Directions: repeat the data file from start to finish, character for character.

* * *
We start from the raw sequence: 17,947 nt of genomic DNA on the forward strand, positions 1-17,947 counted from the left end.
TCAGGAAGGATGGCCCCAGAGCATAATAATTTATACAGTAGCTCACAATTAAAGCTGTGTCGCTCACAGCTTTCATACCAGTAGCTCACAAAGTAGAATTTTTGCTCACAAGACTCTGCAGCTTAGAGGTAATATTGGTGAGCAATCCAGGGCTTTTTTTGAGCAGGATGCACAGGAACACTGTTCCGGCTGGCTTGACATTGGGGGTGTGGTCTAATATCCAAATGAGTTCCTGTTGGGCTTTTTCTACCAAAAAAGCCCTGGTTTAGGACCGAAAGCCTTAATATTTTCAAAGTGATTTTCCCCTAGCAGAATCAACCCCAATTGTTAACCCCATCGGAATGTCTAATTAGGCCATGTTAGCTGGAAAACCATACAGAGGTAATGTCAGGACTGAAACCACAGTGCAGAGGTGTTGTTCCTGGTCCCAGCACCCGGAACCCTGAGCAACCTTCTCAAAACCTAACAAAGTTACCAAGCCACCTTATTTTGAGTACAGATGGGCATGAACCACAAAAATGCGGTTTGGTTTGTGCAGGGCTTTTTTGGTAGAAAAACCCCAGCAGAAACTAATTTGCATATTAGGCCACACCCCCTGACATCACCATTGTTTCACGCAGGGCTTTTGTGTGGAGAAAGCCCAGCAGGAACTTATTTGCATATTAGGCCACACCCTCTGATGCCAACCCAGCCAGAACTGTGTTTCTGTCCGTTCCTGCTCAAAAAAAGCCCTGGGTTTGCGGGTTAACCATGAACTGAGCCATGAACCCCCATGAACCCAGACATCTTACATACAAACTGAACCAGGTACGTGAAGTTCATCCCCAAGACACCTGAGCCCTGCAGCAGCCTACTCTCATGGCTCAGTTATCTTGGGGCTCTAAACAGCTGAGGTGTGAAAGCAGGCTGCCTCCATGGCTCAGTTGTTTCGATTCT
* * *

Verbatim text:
We start from the raw sequence: 17,947 nt of genomic DNA on the forward strand, positions 1-17,947 counted from the left end.
TCAGGAAGGATGGCCCCAGAGCATAATAATTTATACAGTAGCTCACAATTAAAGCTGTGTCGCTCACAGCTTTCATACCAGTAGCTCACAAAGTAGAATTTTTGCTCACAAGACTCTGCAGCTTAGAGGTAATATTGGTGAGCAATCCAGGGCTTTTTTTGAGCAGGATGCACAGGAACACTGTTCCGGCTGGCTTGACATTGGGGGTGTGGTCTAATATCCAAATGAGTTCCTGTTGGGCTTTTTCTACCAAAAAAGCCCTGGTTTAGGACCGAAAGCCTTAATATTTTCAAAGTGATTTTCCCCTAGCAGAATCAACCCCAATTGTTAACCCCATCGGAATGTCTAATTAGGCCATGTTAGCTGGAAAACCATACAGAGGTAATGTCAGGACTGAAACCACAGTGCAGAGGTGTTGTTCCTGGTCCCAGCACCCGGAACCCTGAGCAACCTTCTCAAAACCTAACAAAGTTACCAAGCCACCTTATTTTGAGTACAGATGGGCATGAACCACAAAAATGCGGTTTGGTTTGTGCAGGGCTTTTTTGGTAGAAAAACCCCAGCAGAAACTAATTTGCATATTAGGCCACACCCCCTGACATCACCATTGTTTCACGCAGGGCTTTTGTGTGGAGAAAGCCCAGCAGGAACTTATTTGCATATTAGGCCACACCCTCTGATGCCAACCCAGCCAGAACTGTGTTTCTGTCCGTTCCTGCTCAAAAAAAGCCCTGGGTTTGCGGGTTAACCATGAACTGAGCCATGAACCCCCATGAACCCAGACATCTTACATACAAACTGAACCAGGTACGTGAAGTTCATCCCCAAGACACCTGAGCCCTGCAGCAGCCTACTCTCATGGCTCAGTTATCTTGGGGCTCTAAACAGCTGAGGTGTGAAAGCAGGCTGCCTCCATGGCTCAGTTGTTTCGATTCT